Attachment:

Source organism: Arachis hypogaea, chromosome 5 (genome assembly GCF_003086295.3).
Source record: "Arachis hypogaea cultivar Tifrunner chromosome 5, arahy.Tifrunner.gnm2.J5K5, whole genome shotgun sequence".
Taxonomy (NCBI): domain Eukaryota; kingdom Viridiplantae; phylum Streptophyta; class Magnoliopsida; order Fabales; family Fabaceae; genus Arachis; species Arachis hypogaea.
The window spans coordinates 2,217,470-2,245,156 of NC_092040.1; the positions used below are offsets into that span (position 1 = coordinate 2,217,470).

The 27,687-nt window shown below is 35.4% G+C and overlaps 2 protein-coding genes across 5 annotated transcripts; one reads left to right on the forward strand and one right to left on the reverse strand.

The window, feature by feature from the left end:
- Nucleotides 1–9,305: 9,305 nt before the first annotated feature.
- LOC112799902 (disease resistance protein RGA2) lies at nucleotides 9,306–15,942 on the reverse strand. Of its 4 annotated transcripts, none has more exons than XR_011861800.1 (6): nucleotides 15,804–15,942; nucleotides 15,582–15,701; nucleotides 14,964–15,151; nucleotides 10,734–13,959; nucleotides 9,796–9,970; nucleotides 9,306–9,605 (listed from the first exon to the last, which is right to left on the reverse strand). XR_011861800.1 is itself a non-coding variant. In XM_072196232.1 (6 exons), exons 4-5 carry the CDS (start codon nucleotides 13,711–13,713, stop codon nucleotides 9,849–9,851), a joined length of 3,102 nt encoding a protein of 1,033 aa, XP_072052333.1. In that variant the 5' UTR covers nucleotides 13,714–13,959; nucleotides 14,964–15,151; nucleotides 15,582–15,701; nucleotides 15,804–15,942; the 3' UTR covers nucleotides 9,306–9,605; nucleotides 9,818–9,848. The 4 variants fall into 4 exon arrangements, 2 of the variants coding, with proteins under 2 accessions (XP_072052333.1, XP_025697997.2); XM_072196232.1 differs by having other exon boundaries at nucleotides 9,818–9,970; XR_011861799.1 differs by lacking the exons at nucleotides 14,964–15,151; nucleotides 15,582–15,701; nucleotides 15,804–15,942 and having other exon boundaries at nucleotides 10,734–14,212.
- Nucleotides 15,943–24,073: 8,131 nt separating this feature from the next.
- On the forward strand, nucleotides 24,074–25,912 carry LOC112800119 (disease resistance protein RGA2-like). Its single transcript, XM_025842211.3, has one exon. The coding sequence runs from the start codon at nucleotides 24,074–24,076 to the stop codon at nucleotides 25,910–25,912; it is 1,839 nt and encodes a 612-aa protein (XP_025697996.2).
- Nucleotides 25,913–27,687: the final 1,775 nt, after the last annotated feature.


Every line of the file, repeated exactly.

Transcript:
Source organism: Arachis hypogaea, chromosome 5 (genome assembly GCF_003086295.3).
Source record: "Arachis hypogaea cultivar Tifrunner chromosome 5, arahy.Tifrunner.gnm2.J5K5, whole genome shotgun sequence".
Taxonomy (NCBI): domain Eukaryota; kingdom Viridiplantae; phylum Streptophyta; class Magnoliopsida; order Fabales; family Fabaceae; genus Arachis; species Arachis hypogaea.
The window spans coordinates 2,217,470-2,245,156 of NC_092040.1; the positions used below are offsets into that span (position 1 = coordinate 2,217,470).

The 27,687-nt window shown below is 35.4% G+C and overlaps 2 protein-coding genes across 5 annotated transcripts; one reads left to right on the forward strand and one right to left on the reverse strand.

The window, feature by feature from the left end:
- Nucleotides 1–9,305: 9,305 nt before the first annotated feature.
- LOC112799902 (disease resistance protein RGA2) lies at nucleotides 9,306–15,942 on the reverse strand. Of its 4 annotated transcripts, none has more exons than XR_011861800.1 (6): nucleotides 15,804–15,942; nucleotides 15,582–15,701; nucleotides 14,964–15,151; nucleotides 10,734–13,959; nucleotides 9,796–9,970; nucleotides 9,306–9,605 (listed from the first exon to the last, which is right to left on the reverse strand). XR_011861800.1 is itself a non-coding variant. In XM_072196232.1 (6 exons), exons 4-5 carry the CDS (start codon nucleotides 13,711–13,713, stop codon nucleotides 9,849–9,851), a joined length of 3,102 nt encoding a protein of 1,033 aa, XP_072052333.1. In that variant the 5' UTR covers nucleotides 13,714–13,959; nucleotides 14,964–15,151; nucleotides 15,582–15,701; nucleotides 15,804–15,942; the 3' UTR covers nucleotides 9,306–9,605; nucleotides 9,818–9,848. The 4 variants fall into 4 exon arrangements, 2 of the variants coding, with proteins under 2 accessions (XP_072052333.1, XP_025697997.2); XM_072196232.1 differs by having other exon boundaries at nucleotides 9,818–9,970; XR_011861799.1 differs by lacking the exons at nucleotides 14,964–15,151; nucleotides 15,582–15,701; nucleotides 15,804–15,942 and having other exon boundaries at nucleotides 10,734–14,212.
- Nucleotides 15,943–24,073: 8,131 nt separating this feature from the next.
- On the forward strand, nucleotides 24,074–25,912 carry LOC112800119 (disease resistance protein RGA2-like). Its single transcript, XM_025842211.3, has one exon. The coding sequence runs from the start codon at nucleotides 24,074–24,076 to the stop codon at nucleotides 25,910–25,912; it is 1,839 nt and encodes a 612-aa protein (XP_025697996.2).
- Nucleotides 25,913–27,687: the final 1,775 nt, after the last annotated feature.